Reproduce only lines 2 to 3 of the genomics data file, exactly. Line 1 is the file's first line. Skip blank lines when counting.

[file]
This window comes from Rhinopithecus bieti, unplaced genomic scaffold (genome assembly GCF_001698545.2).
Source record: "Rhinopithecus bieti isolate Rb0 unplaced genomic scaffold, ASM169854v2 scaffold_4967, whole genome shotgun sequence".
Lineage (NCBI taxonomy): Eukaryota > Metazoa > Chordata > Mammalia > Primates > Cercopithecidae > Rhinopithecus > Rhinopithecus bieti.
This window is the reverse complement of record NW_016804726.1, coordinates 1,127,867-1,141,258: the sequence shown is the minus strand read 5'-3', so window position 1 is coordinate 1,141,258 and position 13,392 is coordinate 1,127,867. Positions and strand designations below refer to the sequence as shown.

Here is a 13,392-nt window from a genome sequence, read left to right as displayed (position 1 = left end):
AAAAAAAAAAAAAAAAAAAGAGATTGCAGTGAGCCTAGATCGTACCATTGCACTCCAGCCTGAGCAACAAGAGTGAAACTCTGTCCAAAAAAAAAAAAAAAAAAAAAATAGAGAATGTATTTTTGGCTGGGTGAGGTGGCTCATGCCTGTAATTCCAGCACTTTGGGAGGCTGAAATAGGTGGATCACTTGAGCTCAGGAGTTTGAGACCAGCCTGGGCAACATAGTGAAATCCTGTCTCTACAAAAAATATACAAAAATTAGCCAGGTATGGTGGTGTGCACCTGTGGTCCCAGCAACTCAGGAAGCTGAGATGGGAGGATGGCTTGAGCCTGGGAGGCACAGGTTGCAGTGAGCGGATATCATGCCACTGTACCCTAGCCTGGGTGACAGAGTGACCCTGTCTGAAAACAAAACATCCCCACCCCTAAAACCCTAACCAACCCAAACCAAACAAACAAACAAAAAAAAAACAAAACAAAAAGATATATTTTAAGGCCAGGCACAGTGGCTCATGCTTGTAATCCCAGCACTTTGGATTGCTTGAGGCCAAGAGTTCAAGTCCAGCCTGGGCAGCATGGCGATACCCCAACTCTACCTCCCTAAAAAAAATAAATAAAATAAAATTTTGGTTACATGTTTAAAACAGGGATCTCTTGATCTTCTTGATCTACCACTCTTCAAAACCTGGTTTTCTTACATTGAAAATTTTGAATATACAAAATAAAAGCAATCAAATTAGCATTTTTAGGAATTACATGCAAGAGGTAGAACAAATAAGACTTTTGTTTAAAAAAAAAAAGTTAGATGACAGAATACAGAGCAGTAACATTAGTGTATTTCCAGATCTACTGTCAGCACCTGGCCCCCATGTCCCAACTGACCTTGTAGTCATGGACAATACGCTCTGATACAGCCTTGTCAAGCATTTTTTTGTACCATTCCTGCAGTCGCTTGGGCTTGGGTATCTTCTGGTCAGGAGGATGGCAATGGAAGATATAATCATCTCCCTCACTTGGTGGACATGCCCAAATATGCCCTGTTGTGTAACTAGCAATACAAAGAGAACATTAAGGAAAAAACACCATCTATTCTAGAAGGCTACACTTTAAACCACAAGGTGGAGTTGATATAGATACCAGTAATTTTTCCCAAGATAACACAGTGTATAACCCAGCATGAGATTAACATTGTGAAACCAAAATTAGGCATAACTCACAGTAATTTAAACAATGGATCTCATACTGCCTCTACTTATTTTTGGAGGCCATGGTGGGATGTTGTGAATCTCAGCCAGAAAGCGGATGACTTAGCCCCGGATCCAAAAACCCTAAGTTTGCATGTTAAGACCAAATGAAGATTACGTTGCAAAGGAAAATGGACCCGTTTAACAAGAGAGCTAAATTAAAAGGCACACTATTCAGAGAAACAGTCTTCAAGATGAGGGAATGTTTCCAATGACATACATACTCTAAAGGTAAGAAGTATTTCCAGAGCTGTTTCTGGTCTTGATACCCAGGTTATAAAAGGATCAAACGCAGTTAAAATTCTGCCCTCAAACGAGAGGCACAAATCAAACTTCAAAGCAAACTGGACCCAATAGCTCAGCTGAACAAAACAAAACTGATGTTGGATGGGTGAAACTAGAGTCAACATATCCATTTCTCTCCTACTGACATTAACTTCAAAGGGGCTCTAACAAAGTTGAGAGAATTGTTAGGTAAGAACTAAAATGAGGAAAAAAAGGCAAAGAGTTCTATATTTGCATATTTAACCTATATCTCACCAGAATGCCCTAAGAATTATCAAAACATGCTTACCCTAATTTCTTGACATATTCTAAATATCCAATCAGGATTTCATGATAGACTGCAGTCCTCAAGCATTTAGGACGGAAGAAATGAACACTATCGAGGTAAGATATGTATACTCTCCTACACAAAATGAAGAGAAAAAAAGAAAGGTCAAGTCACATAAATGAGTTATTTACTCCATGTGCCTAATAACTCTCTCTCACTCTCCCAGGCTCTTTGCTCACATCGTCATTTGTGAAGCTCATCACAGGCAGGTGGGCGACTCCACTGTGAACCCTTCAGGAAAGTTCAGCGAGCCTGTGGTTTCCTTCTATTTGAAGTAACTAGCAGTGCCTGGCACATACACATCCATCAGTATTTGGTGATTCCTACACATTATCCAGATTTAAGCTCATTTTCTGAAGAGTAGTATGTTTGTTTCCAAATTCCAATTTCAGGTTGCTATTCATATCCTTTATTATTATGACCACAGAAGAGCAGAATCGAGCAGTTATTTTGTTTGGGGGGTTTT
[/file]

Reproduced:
Source record: "Rhinopithecus bieti isolate Rb0 unplaced genomic scaffold, ASM169854v2 scaffold_4967, whole genome shotgun sequence".
Lineage (NCBI taxonomy): Eukaryota > Metazoa > Chordata > Mammalia > Primates > Cercopithecidae > Rhinopithecus > Rhinopithecus bieti.